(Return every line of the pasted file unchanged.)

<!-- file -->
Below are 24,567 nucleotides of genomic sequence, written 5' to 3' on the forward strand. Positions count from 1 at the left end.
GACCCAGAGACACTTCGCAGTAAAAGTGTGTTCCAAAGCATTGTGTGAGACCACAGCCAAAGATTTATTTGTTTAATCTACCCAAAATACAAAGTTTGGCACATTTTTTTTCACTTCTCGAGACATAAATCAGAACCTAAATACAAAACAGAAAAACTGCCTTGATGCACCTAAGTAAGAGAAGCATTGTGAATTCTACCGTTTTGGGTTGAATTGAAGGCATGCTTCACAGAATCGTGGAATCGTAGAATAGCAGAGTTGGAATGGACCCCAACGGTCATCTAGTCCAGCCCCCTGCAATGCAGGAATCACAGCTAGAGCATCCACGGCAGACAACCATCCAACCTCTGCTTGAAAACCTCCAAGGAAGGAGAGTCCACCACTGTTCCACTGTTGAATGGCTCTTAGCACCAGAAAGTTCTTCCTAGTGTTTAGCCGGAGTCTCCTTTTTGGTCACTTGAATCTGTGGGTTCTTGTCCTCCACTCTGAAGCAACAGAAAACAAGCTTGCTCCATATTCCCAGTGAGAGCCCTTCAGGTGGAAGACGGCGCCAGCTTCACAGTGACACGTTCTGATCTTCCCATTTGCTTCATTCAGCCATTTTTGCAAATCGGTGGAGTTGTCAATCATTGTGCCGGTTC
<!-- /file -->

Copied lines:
Below are 24,567 nucleotides of genomic sequence, written 5' to 3' on the forward strand. Positions count from 1 at the left end.
GACCCAGAGACACTTCGCAGTAAAAGTGTGTTCCAAAGCATTGTGTGAGACCACAGCCAAAGATTTATTTGTTTAATCTACCCAAAATACAAAGTTTGGCACATTTTTTTTCACTTCTCGAGACATAAATCAGAACCTAAATACAAAACAGAAAAACTGCCTTGATGCACCTAAGTAAGAGAAGCATTGTGAATTCTACCGTTTTGGGTTGAATTGAAGGCATGCTTCACAGAATCGTGGAATCGTAGAATAGCAGAGTTGGAATGGACCCCAACGGTCATCTAGTCCAGCCCCCTGCAATGCAGGAATCACAGCTAGAGCATCCACGGCAGACAACCATCCAACCTCTGCTTGAAAACCTCCAAGGAAGGAGAGTCCACCACTGTTCCACTGTTGAATGGCTCTTAGCACCAGAAAGTTCTTCCTAGTGTTTAGCCGGAGTCTCCTTTTTGGTCACTTGAATCTGTGGGTTCTTGTCCTCCACTCTGAAGCAACAGAAAACAAGCTTGCTCCATATTCCCAGTGAGAGCCCTTCAGGTGGAAGACGGCGCCAGCTTCACAGTGACACGTTCTGATCTTCCCATTTGCTTCATTCAGCCATTTTTGCAAATCGGTGGAGTTGTCAATCATTGTGCCGGTTC